Happy birthday, S.H.I.E.L.D.!
Fifty years ago, Marvel’s Stan Lee and Jack Kirby rode the wave of James Bond mania by taking an old World War II character, wrapping an espionage agency around him, and coming up with their own super-spy, “Nick Fury, Agent of S.H.I.E.L.D.” The acronym stood for Supreme Headquarters International Espionage Law Enforcement Division, and in the first story we saw just how awesome the organization was: Flying cars! Helicarriers! Realistic robots called Life Model Decoys!
That first 12-page story, published in “Strange Tales” #135 in 1965, was titled “The Man for the Job!” The job was director of S.H.I.E.L.D. And the man was Nick Fury, veteran of countless Ranger missions in World War II (as seen in “Sgt. Fury and the Howling Commandos”) and an agent for the CIA after the war (as seen, exactly once, in “Fantastic Four”).
Not that the old, one-eyed warhorse wanted the job. When Tony Stark — yes, that Tony Stark — tried to recruit him, he said “You gotta be kiddin’! You got a million scientific gimmicks — rays — rockets — things I can’t even pronounce! I’m outta my league!”
But Stark and the other leaders of the free world needed someone as tough and experienced as Fury to be the second director of the agency — because the first one had been assassinated! He had been killed by Hydra, a new, evil organization with hazy ties to World War II and a very similar philosophy to the Fascists Sgt. Fury had fought 20 years earlier.
“Hail Hydra! Immortal Hydra! We shall never be destroyed!” they would chant. “Cut off a limb and two more shall take its place! We serve none but the Master, as the world shall soon serve us!”
That was enough for Fury. “Looks like somebody has to smash Hydra,” he said, lighting a trademark stogie. “So it might as well be me!”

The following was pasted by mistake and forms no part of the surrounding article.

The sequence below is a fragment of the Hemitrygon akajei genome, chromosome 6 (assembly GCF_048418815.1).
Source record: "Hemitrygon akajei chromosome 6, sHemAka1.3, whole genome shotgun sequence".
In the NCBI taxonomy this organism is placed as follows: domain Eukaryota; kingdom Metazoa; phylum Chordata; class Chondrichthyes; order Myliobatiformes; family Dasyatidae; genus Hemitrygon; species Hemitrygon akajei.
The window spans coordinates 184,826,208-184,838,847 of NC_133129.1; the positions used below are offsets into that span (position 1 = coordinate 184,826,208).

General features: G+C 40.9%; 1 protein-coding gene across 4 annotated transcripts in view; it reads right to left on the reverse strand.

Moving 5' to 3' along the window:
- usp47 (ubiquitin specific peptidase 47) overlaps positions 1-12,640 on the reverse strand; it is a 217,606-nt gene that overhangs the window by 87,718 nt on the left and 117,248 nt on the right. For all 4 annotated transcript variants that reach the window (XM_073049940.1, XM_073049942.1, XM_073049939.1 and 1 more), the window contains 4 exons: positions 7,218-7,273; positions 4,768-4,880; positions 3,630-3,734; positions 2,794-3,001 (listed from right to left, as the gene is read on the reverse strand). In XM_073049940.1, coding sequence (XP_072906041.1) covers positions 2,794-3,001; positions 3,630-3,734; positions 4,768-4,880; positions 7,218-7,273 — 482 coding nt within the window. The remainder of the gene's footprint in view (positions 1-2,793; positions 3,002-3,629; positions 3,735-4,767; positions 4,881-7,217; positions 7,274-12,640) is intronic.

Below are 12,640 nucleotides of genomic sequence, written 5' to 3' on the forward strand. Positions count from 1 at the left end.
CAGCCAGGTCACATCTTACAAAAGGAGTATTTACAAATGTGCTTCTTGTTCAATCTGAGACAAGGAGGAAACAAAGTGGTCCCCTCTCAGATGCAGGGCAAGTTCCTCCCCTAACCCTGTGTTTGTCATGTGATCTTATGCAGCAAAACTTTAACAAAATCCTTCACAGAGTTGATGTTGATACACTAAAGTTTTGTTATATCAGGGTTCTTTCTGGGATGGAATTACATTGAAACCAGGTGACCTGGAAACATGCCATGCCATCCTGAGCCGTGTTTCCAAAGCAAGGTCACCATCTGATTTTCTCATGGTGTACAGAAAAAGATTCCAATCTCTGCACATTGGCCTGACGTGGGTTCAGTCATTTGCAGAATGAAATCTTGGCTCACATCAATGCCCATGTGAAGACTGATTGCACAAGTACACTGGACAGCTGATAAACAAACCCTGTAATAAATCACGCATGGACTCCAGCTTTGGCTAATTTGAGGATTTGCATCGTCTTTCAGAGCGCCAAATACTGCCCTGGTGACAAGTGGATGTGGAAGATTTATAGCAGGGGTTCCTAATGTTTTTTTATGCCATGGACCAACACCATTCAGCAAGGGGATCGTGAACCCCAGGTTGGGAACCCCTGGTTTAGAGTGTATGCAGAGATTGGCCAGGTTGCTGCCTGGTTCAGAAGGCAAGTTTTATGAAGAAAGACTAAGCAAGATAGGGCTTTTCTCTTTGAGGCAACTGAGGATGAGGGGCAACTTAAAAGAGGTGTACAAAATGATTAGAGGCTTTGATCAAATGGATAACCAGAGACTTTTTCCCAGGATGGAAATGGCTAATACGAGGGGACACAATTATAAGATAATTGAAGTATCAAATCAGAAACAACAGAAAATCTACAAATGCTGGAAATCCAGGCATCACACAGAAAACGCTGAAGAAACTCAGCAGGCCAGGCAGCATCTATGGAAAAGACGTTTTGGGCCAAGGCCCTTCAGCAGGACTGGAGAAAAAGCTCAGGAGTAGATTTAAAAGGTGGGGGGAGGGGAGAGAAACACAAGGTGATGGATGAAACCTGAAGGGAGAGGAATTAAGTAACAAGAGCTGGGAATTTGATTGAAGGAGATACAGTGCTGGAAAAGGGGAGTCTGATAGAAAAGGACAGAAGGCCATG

That was how S.H.I.E.L.D. began. But over the years, it has gone through many changes — changes that continue today, mostly as the result of the ABC TV show, which began its third season Sept. 29. Here are some of the highlights, available in reprint collections:
— “S.H.I.E.L.D.: The Complete Collection Omnibus” (stories originally published 1965-69): This enormous collection comes out Oct. 7, putting between two covers every major S.H.I.E.L.D. story from its first four years, which combines two distinct eras.
The first year and a half of S.H.I.E.L.D. stories — published in “Strange Tales” #135-150 — continued in the bombastic Lee-Kirby style. Not only were all the important elements of S.H.I.E.L.D. introduced, but so were many of the supporting characters (some of them former Howling Commandos) and the major bad guys, which included Hydra and Advanced Idea Mechanics (A.I.M.).
But the next few years were guided by writer/artist Jim Steranko, a visionary whose style blended a variety of sources — including pop art and Salvador Dali — and who impacted not only S.H.I.E.L.D. but comics as a whole.
“I believe that I changed Nick Fury’s life as much as he changed mine,” Steranko said in a solicitation for a collection of his work from IDW Publishing. “And looking over the original art again celebrates a flood of memories evincing the kind of rampant, seismic creativity that went into their creation. I can see my artistic evolution expand by the story, even by the page, and revisiting that experience can be simultaneously reassuring and shocking — a kind of microcosm of comic book history.”